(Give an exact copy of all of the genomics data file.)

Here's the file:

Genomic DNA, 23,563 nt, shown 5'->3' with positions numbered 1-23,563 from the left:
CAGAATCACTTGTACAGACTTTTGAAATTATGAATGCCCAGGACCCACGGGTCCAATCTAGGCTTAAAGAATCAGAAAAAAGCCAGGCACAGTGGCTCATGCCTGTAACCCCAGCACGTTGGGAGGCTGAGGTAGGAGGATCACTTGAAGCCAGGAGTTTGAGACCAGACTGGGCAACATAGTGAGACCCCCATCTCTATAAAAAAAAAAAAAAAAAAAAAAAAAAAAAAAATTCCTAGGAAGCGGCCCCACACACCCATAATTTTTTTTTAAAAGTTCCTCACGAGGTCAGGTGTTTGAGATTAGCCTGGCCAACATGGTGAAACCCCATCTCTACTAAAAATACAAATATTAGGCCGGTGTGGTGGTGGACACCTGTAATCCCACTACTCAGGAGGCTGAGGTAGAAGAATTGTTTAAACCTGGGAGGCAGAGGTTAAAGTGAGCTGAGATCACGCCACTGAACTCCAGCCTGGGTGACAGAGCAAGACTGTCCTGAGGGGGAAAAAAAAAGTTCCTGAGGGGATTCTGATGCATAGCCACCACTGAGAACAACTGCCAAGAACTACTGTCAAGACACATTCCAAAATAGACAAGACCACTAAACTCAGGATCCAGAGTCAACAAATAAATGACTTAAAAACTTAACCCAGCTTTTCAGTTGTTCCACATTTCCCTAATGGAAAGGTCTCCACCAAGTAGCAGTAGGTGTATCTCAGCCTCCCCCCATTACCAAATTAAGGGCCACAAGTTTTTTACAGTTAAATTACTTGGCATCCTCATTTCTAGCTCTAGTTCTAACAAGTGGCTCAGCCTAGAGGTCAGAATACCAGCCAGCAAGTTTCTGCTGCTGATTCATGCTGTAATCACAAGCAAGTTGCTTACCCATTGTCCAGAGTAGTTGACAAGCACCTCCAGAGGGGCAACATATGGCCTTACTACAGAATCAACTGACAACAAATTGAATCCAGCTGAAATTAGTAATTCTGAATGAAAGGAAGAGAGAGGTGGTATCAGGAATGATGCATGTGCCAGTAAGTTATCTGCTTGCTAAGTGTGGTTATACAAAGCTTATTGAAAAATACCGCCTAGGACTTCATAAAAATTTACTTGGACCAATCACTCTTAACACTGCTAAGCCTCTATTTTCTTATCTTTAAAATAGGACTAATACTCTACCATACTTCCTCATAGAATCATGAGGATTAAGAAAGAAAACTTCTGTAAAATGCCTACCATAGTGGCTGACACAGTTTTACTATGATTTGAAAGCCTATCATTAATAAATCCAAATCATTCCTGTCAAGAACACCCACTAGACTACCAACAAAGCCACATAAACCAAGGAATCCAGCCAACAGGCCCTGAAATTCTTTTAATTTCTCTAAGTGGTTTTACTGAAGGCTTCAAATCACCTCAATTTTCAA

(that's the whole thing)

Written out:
Genomic DNA, 23,563 nt, shown 5'->3' with positions numbered 1-23,563 from the left:
CAGAATCACTTGTACAGACTTTTGAAATTATGAATGCCCAGGACCCACGGGTCCAATCTAGGCTTAAAGAATCAGAAAAAAGCCAGGCACAGTGGCTCATGCCTGTAACCCCAGCACGTTGGGAGGCTGAGGTAGGAGGATCACTTGAAGCCAGGAGTTTGAGACCAGACTGGGCAACATAGTGAGACCCCCATCTCTATAAAAAAAAAAAAAAAAAAAAAAAAAAAAAAAATTCCTAGGAAGCGGCCCCACACACCCATAATTTTTTTTTAAAAGTTCCTCACGAGGTCAGGTGTTTGAGATTAGCCTGGCCAACATGGTGAAACCCCATCTCTACTAAAAATACAAATATTAGGCCGGTGTGGTGGTGGACACCTGTAATCCCACTACTCAGGAGGCTGAGGTAGAAGAATTGTTTAAACCTGGGAGGCAGAGGTTAAAGTGAGCTGAGATCACGCCACTGAACTCCAGCCTGGGTGACAGAGCAAGACTGTCCTGAGGGGGAAAAAAAAAGTTCCTGAGGGGATTCTGATGCATAGCCACCACTGAGAACAACTGCCAAGAACTACTGTCAAGACACATTCCAAAATAGACAAGACCACTAAACTCAGGATCCAGAGTCAACAAATAAATGACTTAAAAACTTAACCCAGCTTTTCAGTTGTTCCACATTTCCCTAATGGAAAGGTCTCCACCAAGTAGCAGTAGGTGTATCTCAGCCTCCCCCCATTACCAAATTAAGGGCCACAAGTTTTTTACAGTTAAATTACTTGGCATCCTCATTTCTAGCTCTAGTTCTAACAAGTGGCTCAGCCTAGAGGTCAGAATACCAGCCAGCAAGTTTCTGCTGCTGATTCATGCTGTAATCACAAGCAAGTTGCTTACCCATTGTCCAGAGTAGTTGACAAGCACCTCCAGAGGGGCAACATATGGCCTTACTACAGAATCAACTGACAACAAATTGAATCCAGCTGAAATTAGTAATTCTGAATGAAAGGAAGAGAGAGGTGGTATCAGGAATGATGCATGTGCCAGTAAGTTATCTGCTTGCTAAGTGTGGTTATACAAAGCTTATTGAAAAATACCGCCTAGGACTTCATAAAAATTTACTTGGACCAATCACTCTTAACACTGCTAAGCCTCTATTTTCTTATCTTTAAAATAGGACTAATACTCTACCATACTTCCTCATAGAATCATGAGGATTAAGAAAGAAAACTTCTGTAAAATGCCTACCATAGTGGCTGACACAGTTTTACTATGATTTGAAAGCCTATCATTAATAAATCCAAATCATTCCTGTCAAGAACACCCACTAGACTACCAACAAAGCCACATAAACCAAGGAATCCAGCCAACAGGCCCTGAAATTCTTTTAATTTCTCTAAGTGGTTTTACTGAAGGCTTCAAATCACCTCAATTTTCAA